Many companies provide the option of returning the company car, as not all employees have a role that requires a company car and mobile flexibility. Until recently, this was possible via the cash-for-car system. This system was introduced by many companies, but was overturned earlier this year by the Constitutional Court.
The question at present is what alternatives a company has now that the cash-for-car legislation has been annulled. We illustrate this with an example.
Comparison: what is the net result?
Koen traded in his BMW 3 last year for a mobility allowance (catalogue value of EUR 40,000). He received a gross compensation of EUR 8,228.57, which came to a net compensation of EUR 7,542 on an annual basis or EUR 628,50 per month.
Until 31 December 2020, Koen could benefit from the cash-for-car system. After that, his employer had to propose an alternative, unless the government comes up with one, which seemed unlikely.
Alternative 1: Opting for a cash payment
The cash payment can of course continue, but the advantageous (para)fiscal assessment will no longer apply. Koen will therefore only receive a net remuneration of EUR 2,619 on an annual basis after 1 January 2021 (compared to EUR 7,542 previously).
The remuneration is fully subject to social security (employer and employee) and taxes. Koen receives only one third of what he used to and the amount is not at all in proportion to the value of the car he received.
For the employer, this is obviously the easiest solution. For the employee, it may also be a better alternative than opting for a leased car (see below).
Alternative 2: Opting for a company car (again)
The legislation on mobility allowances already allowed switching back to a company car. Of course, this is certainly possible now too, since the law has been repealed.
The employee may not need this car, as he/she may have originally chosen cash-for car-for a good reason.
We noticed, in practice, that many new employees chose cash-for-car because they already had a car, or because they live in a city with few parking facilities.
From a fiscal point of view, the company car scenario is obviously the most interesting option. The value of a car is difficult to estimate, but it is certain that the cost of a car (including insurance, maintenance, fuel costs, etc.) normally exceeds the mobility allowance. It depends on the circumstances, of course.
Alternative 3: Include in a cafeteria plan?
Organizations can choose to include the budget in a cafeteria plan and allow the employee to exchange the budget for other benefits available in the cafeteria plan.
These can be different mobility solutions, e.g. bicycle leasing, public transport, etc., or other benefits such as multimedia, insurance or extra holidays, among others.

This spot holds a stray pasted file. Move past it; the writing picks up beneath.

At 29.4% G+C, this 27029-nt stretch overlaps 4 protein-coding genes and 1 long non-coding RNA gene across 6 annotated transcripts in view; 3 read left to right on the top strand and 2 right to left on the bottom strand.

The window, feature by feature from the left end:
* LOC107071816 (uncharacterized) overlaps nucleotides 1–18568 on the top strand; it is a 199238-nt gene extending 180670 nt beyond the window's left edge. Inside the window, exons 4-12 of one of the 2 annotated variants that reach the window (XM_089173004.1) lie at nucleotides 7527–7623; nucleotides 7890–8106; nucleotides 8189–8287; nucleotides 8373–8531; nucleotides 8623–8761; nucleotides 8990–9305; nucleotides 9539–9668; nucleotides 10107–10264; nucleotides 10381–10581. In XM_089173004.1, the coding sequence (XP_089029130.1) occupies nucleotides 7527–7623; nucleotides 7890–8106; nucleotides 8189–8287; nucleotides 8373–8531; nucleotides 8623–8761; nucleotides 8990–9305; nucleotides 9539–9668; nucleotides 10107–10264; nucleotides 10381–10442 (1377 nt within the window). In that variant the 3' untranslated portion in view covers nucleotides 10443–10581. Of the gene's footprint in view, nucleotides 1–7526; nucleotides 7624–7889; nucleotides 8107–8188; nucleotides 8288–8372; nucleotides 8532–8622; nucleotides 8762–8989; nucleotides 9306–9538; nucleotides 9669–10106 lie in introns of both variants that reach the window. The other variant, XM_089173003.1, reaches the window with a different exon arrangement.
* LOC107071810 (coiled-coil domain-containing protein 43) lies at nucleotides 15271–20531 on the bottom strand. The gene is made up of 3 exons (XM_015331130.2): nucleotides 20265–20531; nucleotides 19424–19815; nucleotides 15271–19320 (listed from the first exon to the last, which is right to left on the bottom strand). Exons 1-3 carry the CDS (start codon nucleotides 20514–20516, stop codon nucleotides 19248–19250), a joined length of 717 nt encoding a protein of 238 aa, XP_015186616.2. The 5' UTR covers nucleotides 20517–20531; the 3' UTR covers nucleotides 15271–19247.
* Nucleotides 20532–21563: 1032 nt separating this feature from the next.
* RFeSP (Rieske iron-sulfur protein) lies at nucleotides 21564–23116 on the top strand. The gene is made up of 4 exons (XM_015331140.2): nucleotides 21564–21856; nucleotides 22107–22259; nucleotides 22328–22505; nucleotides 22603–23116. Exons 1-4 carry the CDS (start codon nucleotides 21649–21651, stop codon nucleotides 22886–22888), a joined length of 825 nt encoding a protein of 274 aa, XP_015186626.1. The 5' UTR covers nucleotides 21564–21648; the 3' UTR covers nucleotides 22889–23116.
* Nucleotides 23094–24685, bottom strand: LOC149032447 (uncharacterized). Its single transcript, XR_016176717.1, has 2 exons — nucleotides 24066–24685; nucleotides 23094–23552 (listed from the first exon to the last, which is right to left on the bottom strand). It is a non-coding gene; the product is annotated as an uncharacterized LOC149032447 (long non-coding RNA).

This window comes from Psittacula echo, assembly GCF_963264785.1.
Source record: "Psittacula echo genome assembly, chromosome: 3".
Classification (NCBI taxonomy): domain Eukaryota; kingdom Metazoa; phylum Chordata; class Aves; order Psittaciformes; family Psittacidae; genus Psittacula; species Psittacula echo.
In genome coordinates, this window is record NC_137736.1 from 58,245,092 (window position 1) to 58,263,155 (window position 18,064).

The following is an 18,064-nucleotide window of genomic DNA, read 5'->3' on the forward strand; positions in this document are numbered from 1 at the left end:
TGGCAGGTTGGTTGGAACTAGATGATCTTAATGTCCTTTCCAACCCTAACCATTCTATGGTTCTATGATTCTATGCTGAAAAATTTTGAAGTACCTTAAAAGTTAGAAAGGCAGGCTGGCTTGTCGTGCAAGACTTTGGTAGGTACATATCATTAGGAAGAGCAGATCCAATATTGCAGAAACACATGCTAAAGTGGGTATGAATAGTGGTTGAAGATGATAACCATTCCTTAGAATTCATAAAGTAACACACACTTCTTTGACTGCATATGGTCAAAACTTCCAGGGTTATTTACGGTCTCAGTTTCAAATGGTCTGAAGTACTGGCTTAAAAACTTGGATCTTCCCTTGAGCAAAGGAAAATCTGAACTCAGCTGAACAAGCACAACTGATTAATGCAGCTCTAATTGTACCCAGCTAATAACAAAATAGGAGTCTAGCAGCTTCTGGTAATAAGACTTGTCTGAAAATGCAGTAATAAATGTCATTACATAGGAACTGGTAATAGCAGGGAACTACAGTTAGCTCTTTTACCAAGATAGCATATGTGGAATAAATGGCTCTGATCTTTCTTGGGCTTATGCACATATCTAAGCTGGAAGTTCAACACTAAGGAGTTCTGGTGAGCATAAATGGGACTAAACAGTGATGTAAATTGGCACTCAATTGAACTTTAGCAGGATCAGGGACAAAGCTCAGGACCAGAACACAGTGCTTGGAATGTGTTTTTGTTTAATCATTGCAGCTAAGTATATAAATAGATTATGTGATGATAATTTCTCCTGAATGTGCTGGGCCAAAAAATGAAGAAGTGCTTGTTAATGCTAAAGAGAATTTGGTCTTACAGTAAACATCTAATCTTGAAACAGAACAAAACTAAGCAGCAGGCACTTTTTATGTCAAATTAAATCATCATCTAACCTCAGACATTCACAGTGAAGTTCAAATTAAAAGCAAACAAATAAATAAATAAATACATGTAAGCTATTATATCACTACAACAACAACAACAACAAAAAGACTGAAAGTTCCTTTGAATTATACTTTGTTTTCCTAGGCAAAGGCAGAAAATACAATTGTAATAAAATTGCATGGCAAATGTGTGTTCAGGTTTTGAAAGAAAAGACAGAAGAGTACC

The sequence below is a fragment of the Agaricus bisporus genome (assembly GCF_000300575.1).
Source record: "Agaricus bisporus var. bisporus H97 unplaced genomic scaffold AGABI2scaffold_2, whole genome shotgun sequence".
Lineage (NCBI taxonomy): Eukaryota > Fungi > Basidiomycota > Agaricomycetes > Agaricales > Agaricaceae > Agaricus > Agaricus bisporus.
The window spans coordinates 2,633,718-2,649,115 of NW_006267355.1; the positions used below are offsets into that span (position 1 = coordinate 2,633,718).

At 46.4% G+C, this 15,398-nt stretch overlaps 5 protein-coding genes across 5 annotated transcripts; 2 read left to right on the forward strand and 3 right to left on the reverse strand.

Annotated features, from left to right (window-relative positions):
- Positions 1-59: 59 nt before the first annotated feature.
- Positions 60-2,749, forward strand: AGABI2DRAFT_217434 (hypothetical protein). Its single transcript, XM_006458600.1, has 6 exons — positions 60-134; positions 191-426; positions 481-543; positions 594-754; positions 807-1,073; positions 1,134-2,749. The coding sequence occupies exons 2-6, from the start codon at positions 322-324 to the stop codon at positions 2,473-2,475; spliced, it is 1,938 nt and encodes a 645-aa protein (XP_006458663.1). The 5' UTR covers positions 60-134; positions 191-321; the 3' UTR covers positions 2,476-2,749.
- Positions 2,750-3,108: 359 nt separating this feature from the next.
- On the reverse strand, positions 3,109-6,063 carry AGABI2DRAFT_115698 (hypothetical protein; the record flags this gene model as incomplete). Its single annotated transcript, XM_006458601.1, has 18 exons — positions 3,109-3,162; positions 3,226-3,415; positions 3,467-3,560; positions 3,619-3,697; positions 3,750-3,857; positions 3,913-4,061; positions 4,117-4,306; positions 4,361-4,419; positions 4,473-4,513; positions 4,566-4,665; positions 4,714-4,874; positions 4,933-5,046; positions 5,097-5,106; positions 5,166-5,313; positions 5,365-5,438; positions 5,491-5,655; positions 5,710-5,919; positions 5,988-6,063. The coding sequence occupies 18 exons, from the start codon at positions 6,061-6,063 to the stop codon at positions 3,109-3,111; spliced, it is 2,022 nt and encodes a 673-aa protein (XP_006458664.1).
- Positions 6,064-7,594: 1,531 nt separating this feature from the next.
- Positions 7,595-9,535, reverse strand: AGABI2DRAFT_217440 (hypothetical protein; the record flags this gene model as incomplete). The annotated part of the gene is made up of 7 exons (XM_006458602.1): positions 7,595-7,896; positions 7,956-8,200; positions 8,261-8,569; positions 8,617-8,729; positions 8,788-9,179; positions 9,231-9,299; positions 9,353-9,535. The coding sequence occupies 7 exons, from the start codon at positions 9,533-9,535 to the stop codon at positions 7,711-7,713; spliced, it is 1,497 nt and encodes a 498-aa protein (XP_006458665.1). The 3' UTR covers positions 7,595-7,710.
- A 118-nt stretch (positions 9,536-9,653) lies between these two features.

The budget created by handing in a car is often very large. Suppose the cost of the car (TCO) here was EUR 8,400 on an annual basis. If a cafeteria plan already exists with the option of budget creation (e.g. via the thirteenth month), the employee will probably always have to pay a large amount in cash. And then we are again in the least interesting scheme: compensation via cash.
This option offers flexibility to the employee, especially if a wide range of alternative mobility solutions are already included in the cafeteria plan. Potentially, this can also be an interesting tax story.
Budget for returning car: EUR 8,400
- Choice of subscription: EUR -2,000
- Choice of bicycle leasing: EUR -1,000
- Option for shared bicycles: EUR -200
- Choice of multimedia: EUR -1,000
- Choice of outpatient/dental insurance: EUR -400
Balance in cash: EUR 3,800 (net EUR 1,209.50 )
This option leads to a total net remuneration of EUR 5,809.50 on an annual basis (compared to EUR 7542 previously), excluding VVA on multimedia and rejected expenses insurance. If the employee does not want to/cannot opt for alternative mobility, this obviously makes the cafeteria plan alternative much less interesting.
Alternative 4: The mobility budget?
First and foremost, the mobility budget is a great idea in itself and is well structured. However, if you take a closer look at the legislation and dare to read the mobility budget FAQ (https://mobiliteitsbudget.be/nl) in its entirety, you'll quickly lose track.
How you introduce the mobility budget as an employer, however, is up to you. Lately, we have been introducing more and more a “mobility budget light” to our customers, i.e. only the basics.
The mobility budget is relatively complex to implement. An employee cannot choose other elements in the cafeteria plan, such as multimedia. The cash amount is paid out only once a year.
In addition to the various alternative forms of mobility that an organization can offer, there is a wide range of additional elements, such as tickets abroad for the whole family for private purposes. The cash balance is taxed in an advantageous way (only withholding a contribution of 38.07%).
So, suppose an employee wants to pay out the whole budget in cash, the net allowance will be EUR 5,202.12. This amount will increase if part of this budget is also spent on alternative mobility, making this system more interesting than the cafeteria plan.
There is no ready-made answer as to which alternative is the best. The magic word is flexibility, so it is best to let the employee choose. In the long run, the mobility budget will be the most sustainable solution, but legislation must be adapted to simplify the system and remove some of its loopholes.
For the time being, we therefore recommend the introduction of a “light” mobility budget, provided it is implemented properly (with a clear policy and taking into account all the strict regulations in the legislation) in combination with a cafeteria plan (which also includes a downgrade of the company car and further flexibility in the car policy).